Treasury rules out changes to pension tax

Treasury rules out changes to pension tax

The pensions industry has welcomed HM Treasury’s indication that it will not make drastic changes to the UK’s pension tax framework in the near term.

The government’s U-turn on increasing national insurance contributions for the self-employed sparked concerns that it could look to higher rate pension tax relief to fill the £2bn hole left in the Budget.

But HM Treasury has now indicated it would not make significant changes to the pension tax framework after a consultation last year determined that “now is not the right time”.

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Last month AJ Bell chief executive Andy Bell wrote to the government to urge policymakers to take a more measured, long-term approach to pensions tax policy, centred around an independent review of the pension tax system.

HM Treasury financial secretary Jane Ellison, responded to the letter with an assurance that now would not be an appropriate time to make changes to the pension tax system.

“As you are aware, an extensive consultation was conducted last year which considered changes to the pensions tax framework.

"This concluded that now is not the right time to undertake significant reform,” Ms Ellison said.

“Given this, the government does not think it is necessary to convene an independent pensions commission at this time.”

The comments indicate that any fundamental reform, such as a move to a flat rate of pension tax relief or a pension system that is more closely aligned with Isas, would be unlikely.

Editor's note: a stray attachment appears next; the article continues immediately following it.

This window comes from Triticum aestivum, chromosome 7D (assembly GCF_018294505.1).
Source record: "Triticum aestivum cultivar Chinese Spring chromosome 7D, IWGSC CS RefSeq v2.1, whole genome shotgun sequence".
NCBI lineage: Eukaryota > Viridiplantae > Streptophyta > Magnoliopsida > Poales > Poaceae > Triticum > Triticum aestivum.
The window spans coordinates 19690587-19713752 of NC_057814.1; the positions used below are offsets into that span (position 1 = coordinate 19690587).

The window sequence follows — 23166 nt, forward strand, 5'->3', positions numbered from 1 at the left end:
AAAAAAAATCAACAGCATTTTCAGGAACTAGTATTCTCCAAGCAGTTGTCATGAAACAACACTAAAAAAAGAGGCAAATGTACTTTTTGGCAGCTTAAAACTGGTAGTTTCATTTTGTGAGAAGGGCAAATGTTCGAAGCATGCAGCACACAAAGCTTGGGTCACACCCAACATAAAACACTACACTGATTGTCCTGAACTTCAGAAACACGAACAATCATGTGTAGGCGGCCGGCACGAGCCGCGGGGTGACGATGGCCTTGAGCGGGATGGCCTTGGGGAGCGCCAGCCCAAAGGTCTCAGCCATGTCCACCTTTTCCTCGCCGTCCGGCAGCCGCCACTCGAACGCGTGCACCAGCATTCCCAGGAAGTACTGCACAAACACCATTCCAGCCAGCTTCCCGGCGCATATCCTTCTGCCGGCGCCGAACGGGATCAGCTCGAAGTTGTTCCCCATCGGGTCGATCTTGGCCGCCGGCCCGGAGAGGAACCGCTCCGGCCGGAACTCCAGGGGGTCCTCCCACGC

Andy Bell, chief executive at AJ Bell, said tinkering with pension tax relief has for too long been the “piggy bank” for chancellors in need of funding for new initiatives, which often leads to feverish speculation ahead of Budgets.

This creates a layer of uncertainty which could discourage people from saving, as the threat of future changes and removal of benefits undermines peoples’ confidence in the pension system.

“Ultimately, this complexity and uncertainty puts people off saving and is one of the main causes of the savings gap we have in the UK today.”

Mr Bell added the government would “seriously undermine its credibility” if it were to turn its attention back to higher rate pension tax relief.

Martin Tilley, director of technical services at Dentons, said he does not have a “great deal of faith” and suspects short term knee jerk reactions could continue to be the norm.

He said there have been “far too many ill-conceived and delivered short term solutions” on what should be a long term plan for pensions, not a tool for short term tax issues. 

“This needs a long term review with industry specialists involved and government haven’t got time for that now. Brexit is the main issue.

"For this reason we might have some short term respite but I’m expecting change soon,” Mr Tilley said.

David Trenner, technical director at Intelligent Pensions, said the last time government treated pensions as long term was in 1978 when the State Earnings Related Pension Scheme was introduced with cross party support.